Frequently Asked Questions About Endometriosis
What are some symptoms of endometriosis?
Endometriosis will respond to the hormone estrogen and can cause pain with menstrual cycles, pain with sexual intercourse, infertility, and unrelenting chronic pelvic, back, hip-and leg pain. Not everyone has every symptom, and some individuals have had pregnancies. Endometriosis is a factor in up to 40% of cases of unexplained infertility.
How common is endometriosis?
Endometriosis affects 10-15% of the female population.
How is endometriosis diagnosed?
Endometriosis is a surgical diagnosis. This means it cannot be definitively diagnosed by taking your history, physical examination, blood or urine tests, x-rays, ultrasounds, MRI, or CT scan. A diagnosis can be presumptive and interventions can be attempted with medication to alter hormones in order to alleviate symptoms.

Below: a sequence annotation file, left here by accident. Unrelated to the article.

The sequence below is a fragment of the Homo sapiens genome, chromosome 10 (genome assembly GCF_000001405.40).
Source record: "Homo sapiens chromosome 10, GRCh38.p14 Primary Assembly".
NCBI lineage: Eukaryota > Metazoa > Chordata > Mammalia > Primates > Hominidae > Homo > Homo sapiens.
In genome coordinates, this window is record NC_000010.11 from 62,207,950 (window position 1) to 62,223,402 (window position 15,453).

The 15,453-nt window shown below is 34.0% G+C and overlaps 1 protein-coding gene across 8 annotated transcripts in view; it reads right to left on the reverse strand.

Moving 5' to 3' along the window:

2 key points to remember about Endometriosis:
1) There is no correlation between the symptoms the person is experiencing and whether endometriosis is present. (You may have severe cyclical pain that seems like it is endometriosis, but it is not).
2) There is no correlation between the severity of the symptoms and the extent of endometriosis present. (You may have extensive endometriosis and have pain that is tolerable or managed by medical interventions. Conversely, you may have only a few endometriosis lesions and experience debilitating pain with periods.)
For these reasons, laparoscopic surgery may be the best way to have definitive diagnosis and/or treatment.
What can I do to alleviate endometriosis symptoms while waiting for surgery?
See Dr. Lucas!! There are hundreds of options to alleviate symptoms until definitive surgical intervention. This is a very specific question because only YOU know your endometriosis pain experience. Dr. Lucas will work with you to develop a plan of care to address your pain until surgical intervention is needed, available and/or desired.
These options can range from oral medicine to compounded medicine to manual medicine to acupuncture, the list goes on. The same pain care regimen will not work for everyone so we have a wide spectrum of treatment options available.